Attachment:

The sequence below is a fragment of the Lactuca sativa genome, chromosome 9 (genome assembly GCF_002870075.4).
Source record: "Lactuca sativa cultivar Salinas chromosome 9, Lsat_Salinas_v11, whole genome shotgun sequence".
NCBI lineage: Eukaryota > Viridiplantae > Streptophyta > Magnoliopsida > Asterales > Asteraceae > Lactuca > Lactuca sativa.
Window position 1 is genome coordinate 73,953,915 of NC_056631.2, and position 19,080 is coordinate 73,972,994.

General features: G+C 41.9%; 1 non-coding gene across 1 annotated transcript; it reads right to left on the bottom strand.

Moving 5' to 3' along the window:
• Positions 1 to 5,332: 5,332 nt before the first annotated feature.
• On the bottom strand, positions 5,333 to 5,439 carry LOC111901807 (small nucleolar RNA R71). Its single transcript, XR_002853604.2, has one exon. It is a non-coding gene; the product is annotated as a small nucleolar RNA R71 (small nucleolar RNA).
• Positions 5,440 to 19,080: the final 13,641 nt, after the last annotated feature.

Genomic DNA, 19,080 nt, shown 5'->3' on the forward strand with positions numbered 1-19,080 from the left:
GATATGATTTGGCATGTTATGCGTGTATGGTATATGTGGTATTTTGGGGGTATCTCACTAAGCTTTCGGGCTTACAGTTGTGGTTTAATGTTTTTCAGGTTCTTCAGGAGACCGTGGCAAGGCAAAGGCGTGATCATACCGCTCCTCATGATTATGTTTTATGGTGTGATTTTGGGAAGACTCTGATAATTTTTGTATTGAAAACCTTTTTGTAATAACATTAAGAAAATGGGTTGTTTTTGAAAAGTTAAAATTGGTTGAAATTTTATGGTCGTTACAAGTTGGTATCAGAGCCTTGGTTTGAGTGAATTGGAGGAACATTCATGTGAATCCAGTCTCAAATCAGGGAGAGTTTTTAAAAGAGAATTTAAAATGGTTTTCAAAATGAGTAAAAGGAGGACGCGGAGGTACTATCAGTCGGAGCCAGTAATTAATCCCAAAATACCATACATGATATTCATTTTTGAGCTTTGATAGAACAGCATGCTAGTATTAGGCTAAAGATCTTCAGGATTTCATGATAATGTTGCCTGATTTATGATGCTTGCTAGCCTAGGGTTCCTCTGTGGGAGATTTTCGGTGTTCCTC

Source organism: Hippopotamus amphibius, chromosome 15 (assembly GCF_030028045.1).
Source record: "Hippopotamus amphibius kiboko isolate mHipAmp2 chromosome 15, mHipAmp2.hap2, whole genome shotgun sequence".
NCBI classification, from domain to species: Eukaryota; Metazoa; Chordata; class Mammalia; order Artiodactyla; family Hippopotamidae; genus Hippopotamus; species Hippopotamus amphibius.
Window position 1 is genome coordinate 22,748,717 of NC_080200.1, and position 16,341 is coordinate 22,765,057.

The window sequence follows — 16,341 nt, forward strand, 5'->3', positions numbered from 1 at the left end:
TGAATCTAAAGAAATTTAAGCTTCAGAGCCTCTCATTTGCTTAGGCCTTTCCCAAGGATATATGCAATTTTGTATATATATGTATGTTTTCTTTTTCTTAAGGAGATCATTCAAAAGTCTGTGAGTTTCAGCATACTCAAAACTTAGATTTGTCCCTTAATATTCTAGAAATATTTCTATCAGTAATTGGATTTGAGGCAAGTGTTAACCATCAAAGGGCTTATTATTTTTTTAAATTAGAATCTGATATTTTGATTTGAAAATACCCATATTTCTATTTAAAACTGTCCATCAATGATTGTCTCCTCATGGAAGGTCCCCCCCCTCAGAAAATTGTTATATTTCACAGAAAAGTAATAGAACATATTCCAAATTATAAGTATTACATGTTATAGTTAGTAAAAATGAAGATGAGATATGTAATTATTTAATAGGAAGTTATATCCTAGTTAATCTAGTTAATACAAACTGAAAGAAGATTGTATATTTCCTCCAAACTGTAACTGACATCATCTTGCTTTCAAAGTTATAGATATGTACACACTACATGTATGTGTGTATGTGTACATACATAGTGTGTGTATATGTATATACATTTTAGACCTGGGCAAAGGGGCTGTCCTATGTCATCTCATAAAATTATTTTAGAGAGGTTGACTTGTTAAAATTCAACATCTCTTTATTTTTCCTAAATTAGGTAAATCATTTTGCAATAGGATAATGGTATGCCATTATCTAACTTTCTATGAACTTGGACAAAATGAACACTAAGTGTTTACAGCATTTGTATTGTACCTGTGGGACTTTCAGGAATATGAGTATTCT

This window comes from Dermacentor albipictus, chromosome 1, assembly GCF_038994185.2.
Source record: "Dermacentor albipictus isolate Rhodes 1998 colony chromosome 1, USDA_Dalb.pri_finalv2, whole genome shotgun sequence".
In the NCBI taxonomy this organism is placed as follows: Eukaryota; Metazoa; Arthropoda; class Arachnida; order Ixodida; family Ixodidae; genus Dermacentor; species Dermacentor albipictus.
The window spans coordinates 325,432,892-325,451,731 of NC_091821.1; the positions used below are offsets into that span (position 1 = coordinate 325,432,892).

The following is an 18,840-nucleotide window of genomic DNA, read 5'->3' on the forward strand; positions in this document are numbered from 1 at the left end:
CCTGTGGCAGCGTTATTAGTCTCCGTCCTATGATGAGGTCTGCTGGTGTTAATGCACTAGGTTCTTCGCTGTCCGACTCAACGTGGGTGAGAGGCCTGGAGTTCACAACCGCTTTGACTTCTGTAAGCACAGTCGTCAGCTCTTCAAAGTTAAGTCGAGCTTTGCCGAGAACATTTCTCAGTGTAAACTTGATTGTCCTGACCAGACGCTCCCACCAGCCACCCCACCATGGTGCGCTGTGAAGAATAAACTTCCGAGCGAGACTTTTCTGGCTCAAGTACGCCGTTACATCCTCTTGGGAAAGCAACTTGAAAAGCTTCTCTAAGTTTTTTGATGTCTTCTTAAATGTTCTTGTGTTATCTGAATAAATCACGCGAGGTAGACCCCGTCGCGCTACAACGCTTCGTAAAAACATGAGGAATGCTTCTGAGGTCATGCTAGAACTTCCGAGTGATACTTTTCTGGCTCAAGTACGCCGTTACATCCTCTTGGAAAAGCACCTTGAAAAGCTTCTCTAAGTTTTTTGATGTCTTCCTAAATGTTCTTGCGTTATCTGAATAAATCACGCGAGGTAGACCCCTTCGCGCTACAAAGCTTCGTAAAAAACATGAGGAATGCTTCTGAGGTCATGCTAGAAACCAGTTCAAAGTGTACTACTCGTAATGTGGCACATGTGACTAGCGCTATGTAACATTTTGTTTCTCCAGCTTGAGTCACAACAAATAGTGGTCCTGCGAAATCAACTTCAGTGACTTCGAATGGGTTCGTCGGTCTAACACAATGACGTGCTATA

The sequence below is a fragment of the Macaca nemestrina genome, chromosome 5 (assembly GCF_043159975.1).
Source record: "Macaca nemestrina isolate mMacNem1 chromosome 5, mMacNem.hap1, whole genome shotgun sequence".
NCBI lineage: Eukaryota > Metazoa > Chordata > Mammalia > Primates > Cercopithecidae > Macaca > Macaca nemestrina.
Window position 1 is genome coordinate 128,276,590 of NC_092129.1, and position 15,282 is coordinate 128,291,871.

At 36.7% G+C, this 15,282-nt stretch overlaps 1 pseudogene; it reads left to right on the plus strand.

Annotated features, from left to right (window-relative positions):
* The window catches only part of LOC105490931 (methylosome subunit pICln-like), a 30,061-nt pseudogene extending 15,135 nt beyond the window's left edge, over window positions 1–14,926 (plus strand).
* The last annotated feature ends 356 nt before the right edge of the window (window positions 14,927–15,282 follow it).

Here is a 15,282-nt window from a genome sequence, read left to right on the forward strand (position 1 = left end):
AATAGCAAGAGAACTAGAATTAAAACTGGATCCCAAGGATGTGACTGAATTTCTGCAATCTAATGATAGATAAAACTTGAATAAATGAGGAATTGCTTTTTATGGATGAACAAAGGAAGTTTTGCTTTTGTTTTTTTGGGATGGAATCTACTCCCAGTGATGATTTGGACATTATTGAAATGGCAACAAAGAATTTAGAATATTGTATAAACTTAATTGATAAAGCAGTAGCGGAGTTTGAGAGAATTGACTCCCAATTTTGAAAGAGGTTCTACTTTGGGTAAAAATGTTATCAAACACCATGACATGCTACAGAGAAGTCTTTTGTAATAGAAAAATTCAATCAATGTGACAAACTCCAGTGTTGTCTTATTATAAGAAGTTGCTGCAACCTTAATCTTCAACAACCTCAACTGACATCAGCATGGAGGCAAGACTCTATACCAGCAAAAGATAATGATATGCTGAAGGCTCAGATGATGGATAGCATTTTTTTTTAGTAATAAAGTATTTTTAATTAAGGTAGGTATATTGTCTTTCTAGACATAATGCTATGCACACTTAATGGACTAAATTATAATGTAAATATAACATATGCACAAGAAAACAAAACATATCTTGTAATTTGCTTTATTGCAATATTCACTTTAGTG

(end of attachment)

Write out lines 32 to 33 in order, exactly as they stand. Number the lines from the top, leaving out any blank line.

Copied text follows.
Here is a 15,282-nt window from a genome sequence, read left to right on the forward strand (position 1 = left end):
AATAGCAAGAGAACTAGAATTAAAACTGGATCCCAAGGATGTGACTGAATTTCTGCAATCTAATGATAGATAAAACTTGAATAAATGAGGAATTGCTTTTTATGGATGAACAAAGGAAGTTTTGCTTTTGTTTTTTTGGGATGGAATCTACTCCCAGTGATGATTTGGACATTATTGAAATGGCAACAAAGAATTTAGAATATTGTATAAACTTAATTGATAAAGCAGTAGCGGAGTTTGAGAGAATTGACTCCCAATTTTGAAAGAGGTTCTACTTTGGGTAAAAATGTTATCAAACACCATGACATGCTACAGAGAAGTCTTTTGTAATAGAAAAATTCAATCAATGTGACAAACTCCAGTGTTGTCTTATTATAAGAAGTTGCTGCAACCTTAATCTTCAACAACCTCAACTGACATCAGCATGGAGGCAAGACTCTATACCAGCAAAAGATAATGATATGCTGAAGGCTCAGATGATGGATAGCATTTTTTTTTAGTAATAAAGTATTTTTAATTAAGGTAGGTATATTGTCTTTCTAGACATAATGCTATGCACACTTAATGGACTAAATTATAATGTAAATATAACATATGCACAAGAAAACAAAACATATCTTGTAATTTGCTTTATTGCAATATTCACTTTAGTG